Benefits of Meadow Establishment:
In addition to tangible financial benefits, meadows offer a host of ecological benefits. When an ecosystem is unbalanced, humans must develop alternative, engineered systems that are often costlier and less efficient than naturally supported infrastructure. Though more difficult to accurately quantify, potential benefits include stormwater control, increased wildlife and pollinator habitat, and reduced air pollution. Each of these benefits not only has positive economic impacts but also improves health and wellness for the citizens in the surrounding areas. For example, flood control can save thousands of dollars worth of property damage and insurance claims, increased pollinator habitat can positively impact local agriculture, or cleaner air can reduce significant health problems alleviating the need for people to stay home from work and school.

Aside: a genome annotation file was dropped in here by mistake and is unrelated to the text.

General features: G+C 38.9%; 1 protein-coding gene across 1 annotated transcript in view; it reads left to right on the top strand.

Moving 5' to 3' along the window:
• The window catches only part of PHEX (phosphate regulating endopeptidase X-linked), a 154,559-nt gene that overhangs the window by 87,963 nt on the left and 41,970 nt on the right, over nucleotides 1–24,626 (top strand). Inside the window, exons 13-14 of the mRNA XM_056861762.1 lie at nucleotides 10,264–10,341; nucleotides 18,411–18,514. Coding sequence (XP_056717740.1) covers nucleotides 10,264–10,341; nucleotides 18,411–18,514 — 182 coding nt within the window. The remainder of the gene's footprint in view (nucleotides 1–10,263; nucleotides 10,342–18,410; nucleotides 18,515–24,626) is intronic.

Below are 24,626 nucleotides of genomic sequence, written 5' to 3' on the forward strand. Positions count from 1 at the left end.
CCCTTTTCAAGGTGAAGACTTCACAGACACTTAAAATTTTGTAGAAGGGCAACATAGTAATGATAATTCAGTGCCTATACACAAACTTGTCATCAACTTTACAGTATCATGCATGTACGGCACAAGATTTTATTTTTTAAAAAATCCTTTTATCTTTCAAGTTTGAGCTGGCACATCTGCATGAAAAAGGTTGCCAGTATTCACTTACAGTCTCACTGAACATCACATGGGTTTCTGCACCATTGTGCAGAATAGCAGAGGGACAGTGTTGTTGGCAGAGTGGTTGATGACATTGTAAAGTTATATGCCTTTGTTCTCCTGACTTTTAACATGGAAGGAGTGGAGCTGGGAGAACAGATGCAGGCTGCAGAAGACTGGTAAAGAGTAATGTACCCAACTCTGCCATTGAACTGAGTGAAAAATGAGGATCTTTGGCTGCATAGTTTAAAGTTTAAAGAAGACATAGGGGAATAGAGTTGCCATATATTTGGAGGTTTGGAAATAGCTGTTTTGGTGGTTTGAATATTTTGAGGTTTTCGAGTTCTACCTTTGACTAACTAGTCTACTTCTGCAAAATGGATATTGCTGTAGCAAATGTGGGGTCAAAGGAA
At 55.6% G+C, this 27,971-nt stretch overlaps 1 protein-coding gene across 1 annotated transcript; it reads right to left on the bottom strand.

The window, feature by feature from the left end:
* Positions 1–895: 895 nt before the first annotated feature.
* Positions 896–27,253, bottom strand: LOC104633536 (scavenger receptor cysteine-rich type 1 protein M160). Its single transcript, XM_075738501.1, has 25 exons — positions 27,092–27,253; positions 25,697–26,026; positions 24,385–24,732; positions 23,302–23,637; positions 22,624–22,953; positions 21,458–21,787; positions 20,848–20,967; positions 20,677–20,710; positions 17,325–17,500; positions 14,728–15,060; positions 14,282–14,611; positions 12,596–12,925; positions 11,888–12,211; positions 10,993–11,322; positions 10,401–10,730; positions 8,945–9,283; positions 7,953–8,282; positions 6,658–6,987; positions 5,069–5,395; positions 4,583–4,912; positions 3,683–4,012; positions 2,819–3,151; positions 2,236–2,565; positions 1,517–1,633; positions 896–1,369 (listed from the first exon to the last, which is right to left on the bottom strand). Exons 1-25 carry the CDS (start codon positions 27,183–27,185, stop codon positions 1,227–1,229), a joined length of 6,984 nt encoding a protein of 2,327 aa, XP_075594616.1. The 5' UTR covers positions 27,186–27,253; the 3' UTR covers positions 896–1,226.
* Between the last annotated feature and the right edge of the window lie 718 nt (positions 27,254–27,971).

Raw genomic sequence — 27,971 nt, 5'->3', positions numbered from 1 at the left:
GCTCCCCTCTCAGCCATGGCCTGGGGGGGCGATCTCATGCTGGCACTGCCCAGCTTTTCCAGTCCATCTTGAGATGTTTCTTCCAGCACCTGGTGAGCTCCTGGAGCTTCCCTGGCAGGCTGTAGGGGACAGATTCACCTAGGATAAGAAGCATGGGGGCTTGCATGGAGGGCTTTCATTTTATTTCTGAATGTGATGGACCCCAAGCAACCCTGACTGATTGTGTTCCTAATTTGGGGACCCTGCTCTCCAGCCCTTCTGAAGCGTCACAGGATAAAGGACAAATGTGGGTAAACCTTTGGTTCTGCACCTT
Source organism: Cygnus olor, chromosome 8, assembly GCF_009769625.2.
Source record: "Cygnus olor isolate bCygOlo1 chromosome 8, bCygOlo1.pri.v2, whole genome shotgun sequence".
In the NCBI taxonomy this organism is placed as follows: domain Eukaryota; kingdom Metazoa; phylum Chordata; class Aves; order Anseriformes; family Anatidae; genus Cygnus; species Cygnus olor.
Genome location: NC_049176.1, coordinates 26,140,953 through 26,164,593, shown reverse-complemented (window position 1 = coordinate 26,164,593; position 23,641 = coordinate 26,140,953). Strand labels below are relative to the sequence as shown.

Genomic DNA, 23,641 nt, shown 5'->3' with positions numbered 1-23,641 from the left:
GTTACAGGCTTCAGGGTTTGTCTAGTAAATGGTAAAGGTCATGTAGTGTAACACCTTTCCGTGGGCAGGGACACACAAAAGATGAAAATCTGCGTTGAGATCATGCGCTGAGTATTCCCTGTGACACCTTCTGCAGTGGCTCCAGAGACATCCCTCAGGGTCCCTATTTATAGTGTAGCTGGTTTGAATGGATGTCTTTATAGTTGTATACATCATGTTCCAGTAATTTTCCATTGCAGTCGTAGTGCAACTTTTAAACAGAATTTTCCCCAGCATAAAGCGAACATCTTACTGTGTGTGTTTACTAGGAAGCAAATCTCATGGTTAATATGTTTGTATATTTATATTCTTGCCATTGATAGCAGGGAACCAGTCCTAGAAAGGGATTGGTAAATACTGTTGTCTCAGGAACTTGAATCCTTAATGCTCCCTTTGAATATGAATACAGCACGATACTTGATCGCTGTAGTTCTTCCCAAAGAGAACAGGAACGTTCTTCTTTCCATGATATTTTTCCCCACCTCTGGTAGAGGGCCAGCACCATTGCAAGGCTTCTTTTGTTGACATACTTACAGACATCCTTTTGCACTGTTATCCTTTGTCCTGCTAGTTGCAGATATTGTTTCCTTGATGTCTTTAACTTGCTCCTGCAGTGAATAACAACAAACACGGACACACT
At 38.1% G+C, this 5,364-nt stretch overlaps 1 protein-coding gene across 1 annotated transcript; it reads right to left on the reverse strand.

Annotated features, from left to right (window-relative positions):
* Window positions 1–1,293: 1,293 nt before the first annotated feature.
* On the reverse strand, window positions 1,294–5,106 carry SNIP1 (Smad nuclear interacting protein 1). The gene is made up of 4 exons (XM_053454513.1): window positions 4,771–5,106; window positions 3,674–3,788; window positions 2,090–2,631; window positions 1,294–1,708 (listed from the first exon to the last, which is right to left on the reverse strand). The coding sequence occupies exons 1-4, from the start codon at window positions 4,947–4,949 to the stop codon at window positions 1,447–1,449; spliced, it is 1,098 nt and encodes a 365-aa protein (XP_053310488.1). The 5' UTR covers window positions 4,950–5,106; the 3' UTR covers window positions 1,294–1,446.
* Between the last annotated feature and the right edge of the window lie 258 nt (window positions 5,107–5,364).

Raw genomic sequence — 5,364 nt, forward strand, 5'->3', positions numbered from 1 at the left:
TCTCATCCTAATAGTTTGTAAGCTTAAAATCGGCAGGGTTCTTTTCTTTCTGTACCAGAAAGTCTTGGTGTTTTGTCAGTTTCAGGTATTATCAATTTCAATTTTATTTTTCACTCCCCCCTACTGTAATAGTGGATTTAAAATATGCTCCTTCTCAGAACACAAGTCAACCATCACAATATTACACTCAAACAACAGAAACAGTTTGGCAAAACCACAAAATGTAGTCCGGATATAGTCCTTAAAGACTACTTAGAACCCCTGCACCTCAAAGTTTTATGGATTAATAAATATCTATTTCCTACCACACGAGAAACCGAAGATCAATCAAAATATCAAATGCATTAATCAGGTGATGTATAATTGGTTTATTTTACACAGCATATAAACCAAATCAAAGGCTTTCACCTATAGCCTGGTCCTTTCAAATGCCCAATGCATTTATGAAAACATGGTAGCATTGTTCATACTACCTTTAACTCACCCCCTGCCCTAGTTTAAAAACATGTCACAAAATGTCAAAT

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If you have any ideas or suggestions for future Connecticut Crossroads topics, please feel free to email the designer Regina Hackett at [email protected]